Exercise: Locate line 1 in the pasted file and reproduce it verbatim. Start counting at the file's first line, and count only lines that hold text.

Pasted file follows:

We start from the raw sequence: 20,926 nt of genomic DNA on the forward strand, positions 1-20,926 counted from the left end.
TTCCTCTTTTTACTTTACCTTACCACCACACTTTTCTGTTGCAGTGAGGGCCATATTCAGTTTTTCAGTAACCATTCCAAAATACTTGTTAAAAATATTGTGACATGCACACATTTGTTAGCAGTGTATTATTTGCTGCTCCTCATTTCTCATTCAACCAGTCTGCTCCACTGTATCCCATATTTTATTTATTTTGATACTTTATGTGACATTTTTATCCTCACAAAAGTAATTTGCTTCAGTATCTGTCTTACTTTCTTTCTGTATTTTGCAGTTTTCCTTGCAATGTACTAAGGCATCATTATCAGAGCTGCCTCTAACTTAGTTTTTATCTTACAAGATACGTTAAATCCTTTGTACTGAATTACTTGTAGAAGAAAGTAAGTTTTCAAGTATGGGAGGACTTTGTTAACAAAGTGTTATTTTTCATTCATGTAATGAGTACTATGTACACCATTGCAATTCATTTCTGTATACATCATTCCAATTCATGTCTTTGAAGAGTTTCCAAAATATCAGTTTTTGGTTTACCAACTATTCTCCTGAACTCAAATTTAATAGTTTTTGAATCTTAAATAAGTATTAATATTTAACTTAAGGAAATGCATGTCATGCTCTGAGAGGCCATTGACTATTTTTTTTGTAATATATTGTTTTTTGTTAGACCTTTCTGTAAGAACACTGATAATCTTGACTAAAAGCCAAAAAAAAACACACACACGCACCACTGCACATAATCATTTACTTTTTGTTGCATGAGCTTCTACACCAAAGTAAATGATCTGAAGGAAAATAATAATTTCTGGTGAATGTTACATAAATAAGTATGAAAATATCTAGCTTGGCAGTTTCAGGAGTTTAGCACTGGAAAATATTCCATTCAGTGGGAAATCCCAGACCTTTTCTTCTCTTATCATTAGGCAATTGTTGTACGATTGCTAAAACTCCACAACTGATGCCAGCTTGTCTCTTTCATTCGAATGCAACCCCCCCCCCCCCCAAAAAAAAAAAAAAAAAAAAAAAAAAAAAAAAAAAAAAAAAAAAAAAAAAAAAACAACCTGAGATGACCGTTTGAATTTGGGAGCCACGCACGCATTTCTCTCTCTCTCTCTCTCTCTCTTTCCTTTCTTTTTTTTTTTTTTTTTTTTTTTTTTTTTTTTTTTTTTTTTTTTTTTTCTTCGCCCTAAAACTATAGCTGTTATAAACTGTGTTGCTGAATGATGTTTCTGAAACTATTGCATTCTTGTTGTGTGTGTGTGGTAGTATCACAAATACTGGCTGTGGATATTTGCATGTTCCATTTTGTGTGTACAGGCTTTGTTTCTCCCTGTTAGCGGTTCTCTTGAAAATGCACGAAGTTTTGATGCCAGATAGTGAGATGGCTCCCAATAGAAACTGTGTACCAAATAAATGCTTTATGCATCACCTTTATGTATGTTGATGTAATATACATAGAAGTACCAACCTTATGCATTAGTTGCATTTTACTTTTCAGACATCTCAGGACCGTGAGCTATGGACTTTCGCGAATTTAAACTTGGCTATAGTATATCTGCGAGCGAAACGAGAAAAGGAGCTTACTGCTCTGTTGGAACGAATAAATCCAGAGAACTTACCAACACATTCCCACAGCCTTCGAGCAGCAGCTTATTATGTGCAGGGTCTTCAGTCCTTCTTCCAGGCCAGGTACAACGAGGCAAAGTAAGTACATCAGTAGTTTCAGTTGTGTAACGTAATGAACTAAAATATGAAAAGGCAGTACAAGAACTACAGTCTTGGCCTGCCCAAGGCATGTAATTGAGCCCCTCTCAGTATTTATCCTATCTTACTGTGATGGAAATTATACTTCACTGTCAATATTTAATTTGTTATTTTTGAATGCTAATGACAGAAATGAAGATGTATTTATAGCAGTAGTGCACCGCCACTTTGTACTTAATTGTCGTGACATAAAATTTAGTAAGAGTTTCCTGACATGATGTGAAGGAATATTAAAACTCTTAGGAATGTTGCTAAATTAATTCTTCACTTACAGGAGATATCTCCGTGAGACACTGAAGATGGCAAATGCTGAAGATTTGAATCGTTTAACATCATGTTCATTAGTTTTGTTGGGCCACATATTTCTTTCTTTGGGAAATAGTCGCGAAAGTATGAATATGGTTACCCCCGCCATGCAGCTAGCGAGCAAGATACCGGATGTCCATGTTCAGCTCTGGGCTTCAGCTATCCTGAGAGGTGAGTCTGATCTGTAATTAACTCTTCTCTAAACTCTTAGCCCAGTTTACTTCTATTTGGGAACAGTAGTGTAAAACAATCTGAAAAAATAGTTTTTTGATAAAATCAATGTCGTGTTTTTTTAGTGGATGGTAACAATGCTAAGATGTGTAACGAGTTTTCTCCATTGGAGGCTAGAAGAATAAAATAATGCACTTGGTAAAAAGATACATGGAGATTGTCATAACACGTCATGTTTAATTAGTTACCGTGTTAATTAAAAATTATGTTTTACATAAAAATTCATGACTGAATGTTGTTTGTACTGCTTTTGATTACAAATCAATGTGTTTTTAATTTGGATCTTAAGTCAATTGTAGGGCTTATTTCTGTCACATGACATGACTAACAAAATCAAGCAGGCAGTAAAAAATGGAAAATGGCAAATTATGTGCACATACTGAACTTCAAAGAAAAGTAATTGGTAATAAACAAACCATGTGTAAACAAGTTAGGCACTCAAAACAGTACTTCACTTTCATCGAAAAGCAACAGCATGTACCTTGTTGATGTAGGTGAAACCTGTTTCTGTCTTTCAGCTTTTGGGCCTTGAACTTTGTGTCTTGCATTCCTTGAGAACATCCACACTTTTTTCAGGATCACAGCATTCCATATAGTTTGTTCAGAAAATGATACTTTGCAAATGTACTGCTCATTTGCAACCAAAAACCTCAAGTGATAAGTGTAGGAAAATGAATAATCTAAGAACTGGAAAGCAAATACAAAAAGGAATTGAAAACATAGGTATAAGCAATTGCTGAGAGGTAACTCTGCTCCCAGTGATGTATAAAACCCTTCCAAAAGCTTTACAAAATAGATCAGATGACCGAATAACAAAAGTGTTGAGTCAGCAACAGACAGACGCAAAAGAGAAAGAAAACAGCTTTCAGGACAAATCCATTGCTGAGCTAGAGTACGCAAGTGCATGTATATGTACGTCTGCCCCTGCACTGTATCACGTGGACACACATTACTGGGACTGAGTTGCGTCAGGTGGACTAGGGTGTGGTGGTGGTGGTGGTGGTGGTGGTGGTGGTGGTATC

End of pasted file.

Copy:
We start from the raw sequence: 20,926 nt of genomic DNA on the forward strand, positions 1-20,926 counted from the left end.